• Manufacturing apps are in the works Another market that places a premium on easy access to information for workers is manufacturing, and many developers have begun to accommodate Glass for them. Last July, Indiana Technology and Manufacturing Companies released a free Glass app called MTConnect, which Automation World called "a manufacturing industry standard for the organized retrieval of process informaiton from numerically controlled machine tools." Even GE is working with Glass apps for manufacturing. In December, Barry Lynch, GE Intelligent Platform's global marketing director for automation hardware, published a company blog post predicting that Glass "will become a common sight on the manufacturing shop floor of tomorrow."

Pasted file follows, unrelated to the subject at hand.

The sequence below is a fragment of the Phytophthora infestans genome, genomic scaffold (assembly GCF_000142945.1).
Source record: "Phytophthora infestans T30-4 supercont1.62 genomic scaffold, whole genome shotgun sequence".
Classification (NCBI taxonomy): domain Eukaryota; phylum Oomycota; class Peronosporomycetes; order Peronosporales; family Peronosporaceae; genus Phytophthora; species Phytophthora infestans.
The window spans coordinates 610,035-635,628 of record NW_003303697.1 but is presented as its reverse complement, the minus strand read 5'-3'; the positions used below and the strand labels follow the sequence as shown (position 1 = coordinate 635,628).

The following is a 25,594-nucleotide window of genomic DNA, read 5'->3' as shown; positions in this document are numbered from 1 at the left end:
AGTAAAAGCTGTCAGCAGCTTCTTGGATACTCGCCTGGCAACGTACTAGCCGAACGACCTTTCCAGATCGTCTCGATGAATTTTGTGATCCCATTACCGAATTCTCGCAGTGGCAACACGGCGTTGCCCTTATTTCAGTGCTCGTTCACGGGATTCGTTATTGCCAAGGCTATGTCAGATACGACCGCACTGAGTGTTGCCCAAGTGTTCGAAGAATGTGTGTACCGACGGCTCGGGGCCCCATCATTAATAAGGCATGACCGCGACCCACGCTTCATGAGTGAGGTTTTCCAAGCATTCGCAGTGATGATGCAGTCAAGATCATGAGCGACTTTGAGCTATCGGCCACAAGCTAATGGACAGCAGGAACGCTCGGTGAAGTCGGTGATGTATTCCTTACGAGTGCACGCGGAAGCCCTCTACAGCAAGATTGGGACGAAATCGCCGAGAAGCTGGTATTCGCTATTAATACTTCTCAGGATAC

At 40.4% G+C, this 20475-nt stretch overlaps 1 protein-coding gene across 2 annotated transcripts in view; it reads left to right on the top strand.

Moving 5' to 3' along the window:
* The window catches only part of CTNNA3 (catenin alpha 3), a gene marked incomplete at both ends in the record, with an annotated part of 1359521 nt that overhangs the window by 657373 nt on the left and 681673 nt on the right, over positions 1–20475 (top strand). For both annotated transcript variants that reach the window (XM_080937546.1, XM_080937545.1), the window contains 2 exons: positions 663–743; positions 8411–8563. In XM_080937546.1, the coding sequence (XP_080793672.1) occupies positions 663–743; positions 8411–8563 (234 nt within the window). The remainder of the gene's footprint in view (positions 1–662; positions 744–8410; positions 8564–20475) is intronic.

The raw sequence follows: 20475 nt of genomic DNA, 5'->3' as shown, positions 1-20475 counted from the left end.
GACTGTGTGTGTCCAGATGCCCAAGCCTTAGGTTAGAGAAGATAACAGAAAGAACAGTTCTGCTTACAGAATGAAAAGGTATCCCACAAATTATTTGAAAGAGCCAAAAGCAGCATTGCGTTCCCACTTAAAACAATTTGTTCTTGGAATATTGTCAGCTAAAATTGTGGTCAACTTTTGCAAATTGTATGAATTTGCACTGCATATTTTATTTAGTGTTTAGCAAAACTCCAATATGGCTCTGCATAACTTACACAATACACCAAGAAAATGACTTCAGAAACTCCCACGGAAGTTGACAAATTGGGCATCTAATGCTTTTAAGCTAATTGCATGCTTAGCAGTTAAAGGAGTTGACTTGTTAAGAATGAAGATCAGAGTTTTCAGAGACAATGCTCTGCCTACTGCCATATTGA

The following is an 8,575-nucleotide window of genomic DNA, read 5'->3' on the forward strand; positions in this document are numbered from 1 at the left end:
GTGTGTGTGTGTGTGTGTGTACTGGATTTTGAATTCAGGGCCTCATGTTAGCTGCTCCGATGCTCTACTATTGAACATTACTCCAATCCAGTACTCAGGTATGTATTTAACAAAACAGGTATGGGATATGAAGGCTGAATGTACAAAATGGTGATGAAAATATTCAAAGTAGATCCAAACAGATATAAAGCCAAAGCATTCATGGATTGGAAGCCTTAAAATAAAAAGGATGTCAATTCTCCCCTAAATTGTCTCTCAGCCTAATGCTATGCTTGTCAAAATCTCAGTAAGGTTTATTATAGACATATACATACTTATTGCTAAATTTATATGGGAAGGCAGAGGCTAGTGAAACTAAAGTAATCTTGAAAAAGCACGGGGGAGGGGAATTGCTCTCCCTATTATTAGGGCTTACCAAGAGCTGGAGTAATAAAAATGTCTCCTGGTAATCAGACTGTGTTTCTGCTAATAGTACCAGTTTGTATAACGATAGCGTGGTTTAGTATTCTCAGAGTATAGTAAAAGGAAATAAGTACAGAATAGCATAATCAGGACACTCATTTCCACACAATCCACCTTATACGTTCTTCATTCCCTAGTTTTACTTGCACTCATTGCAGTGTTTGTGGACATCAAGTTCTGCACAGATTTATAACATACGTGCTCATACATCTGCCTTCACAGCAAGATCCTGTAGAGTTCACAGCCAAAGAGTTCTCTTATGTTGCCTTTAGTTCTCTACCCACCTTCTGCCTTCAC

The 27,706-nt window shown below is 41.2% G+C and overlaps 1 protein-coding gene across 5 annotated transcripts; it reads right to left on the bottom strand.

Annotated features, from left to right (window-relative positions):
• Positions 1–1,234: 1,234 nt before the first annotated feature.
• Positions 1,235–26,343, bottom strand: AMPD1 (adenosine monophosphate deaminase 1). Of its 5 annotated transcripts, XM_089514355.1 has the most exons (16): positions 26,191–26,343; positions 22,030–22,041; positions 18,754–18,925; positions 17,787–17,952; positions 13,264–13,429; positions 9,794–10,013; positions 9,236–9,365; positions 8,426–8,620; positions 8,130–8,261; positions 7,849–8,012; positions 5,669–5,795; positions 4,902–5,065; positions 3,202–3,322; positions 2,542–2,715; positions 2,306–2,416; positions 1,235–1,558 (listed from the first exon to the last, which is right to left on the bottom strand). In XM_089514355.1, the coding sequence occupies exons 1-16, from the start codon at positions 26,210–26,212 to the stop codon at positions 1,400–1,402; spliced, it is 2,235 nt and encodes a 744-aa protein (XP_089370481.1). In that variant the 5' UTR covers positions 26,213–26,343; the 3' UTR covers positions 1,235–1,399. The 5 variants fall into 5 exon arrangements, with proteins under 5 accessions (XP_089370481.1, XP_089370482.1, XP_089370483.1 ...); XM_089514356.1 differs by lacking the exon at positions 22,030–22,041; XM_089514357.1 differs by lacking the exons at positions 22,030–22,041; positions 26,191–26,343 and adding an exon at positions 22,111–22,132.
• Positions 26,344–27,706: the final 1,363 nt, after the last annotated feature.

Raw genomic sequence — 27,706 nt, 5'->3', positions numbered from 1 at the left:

• Glass is being adapted for the oil and gas industry In May, Automation World reported on a Google Glass project at Wearadyne, a company working on wearable technology specified for use in the oil and gas industry. David Vaucher, a company co-founder and a petroleum engineer himself, told Automation World that the company envisions Glass applications that allow engineers to access templates and other information hands-free while in the field, then ultimately send the data back to the network.

  • Competitors are targeting enterprise markets One company with a serious Glass competitor for the enterprise is Vuzix, whose connected eyewear system looks strikingly similar to Glass and actually runs an Android-based operating system. The Vuzix system has its own SDK for developing custom apps, and offers separate models for about $1,000, undercutting Glass's price point by $500. Whether intentional or not, the approach to the market – capitalizing on Google Glass buzz with its own product – is already paying off. In the first quarter of this year, Vuzix reported an 8% year-over-year increase in gross sales, more than half of which stemmed from sales of its new eyewear.